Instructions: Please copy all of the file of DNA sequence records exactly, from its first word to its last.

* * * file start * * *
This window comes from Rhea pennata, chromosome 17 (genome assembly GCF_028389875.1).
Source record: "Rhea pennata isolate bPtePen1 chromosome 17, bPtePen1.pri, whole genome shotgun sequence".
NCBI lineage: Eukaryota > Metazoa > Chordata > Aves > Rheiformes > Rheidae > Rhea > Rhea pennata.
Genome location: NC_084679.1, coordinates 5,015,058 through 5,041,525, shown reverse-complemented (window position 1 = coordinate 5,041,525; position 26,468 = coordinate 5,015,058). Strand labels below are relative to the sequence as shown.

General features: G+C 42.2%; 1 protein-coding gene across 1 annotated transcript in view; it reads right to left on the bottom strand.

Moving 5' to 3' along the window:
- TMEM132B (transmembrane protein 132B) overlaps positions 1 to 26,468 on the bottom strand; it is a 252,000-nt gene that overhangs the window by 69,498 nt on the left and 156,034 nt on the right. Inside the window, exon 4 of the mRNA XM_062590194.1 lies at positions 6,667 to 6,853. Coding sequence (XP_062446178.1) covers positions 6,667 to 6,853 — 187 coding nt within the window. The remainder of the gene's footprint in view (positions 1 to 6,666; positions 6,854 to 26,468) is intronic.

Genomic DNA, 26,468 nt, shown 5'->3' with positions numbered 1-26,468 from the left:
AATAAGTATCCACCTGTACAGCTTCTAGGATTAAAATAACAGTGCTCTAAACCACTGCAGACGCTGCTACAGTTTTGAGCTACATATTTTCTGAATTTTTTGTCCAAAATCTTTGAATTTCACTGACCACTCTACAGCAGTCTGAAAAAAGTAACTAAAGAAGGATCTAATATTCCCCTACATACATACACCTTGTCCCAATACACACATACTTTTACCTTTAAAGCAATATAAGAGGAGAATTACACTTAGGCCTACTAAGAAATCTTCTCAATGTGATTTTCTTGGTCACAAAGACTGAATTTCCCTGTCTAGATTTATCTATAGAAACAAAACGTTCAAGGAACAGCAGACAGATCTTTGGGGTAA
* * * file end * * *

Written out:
This window comes from Rhea pennata, chromosome 17 (genome assembly GCF_028389875.1).
Source record: "Rhea pennata isolate bPtePen1 chromosome 17, bPtePen1.pri, whole genome shotgun sequence".
NCBI lineage: Eukaryota > Metazoa > Chordata > Aves > Rheiformes > Rheidae > Rhea > Rhea pennata.
Genome location: NC_084679.1, coordinates 5,015,058 through 5,041,525, shown reverse-complemented (window position 1 = coordinate 5,041,525; position 26,468 = coordinate 5,015,058). Strand labels below are relative to the sequence as shown.

General features: G+C 42.2%; 1 protein-coding gene across 1 annotated transcript in view; it reads right to left on the bottom strand.

Moving 5' to 3' along the window:
- TMEM132B (transmembrane protein 132B) overlaps positions 1 to 26,468 on the bottom strand; it is a 252,000-nt gene that overhangs the window by 69,498 nt on the left and 156,034 nt on the right. Inside the window, exon 4 of the mRNA XM_062590194.1 lies at positions 6,667 to 6,853. Coding sequence (XP_062446178.1) covers positions 6,667 to 6,853 — 187 coding nt within the window. The remainder of the gene's footprint in view (positions 1 to 6,666; positions 6,854 to 26,468) is intronic.

Genomic DNA, 26,468 nt, shown 5'->3' with positions numbered 1-26,468 from the left:
AATAAGTATCCACCTGTACAGCTTCTAGGATTAAAATAACAGTGCTCTAAACCACTGCAGACGCTGCTACAGTTTTGAGCTACATATTTTCTGAATTTTTTGTCCAAAATCTTTGAATTTCACTGACCACTCTACAGCAGTCTGAAAAAAGTAACTAAAGAAGGATCTAATATTCCCCTACATACATACACCTTGTCCCAATACACACATACTTTTACCTTTAAAGCAATATAAGAGGAGAATTACACTTAGGCCTACTAAGAAATCTTCTCAATGTGATTTTCTTGGTCACAAAGACTGAATTTCCCTGTCTAGATTTATCTATAGAAACAAAACGTTCAAGGAACAGCAGACAGATCTTTGGGGTAA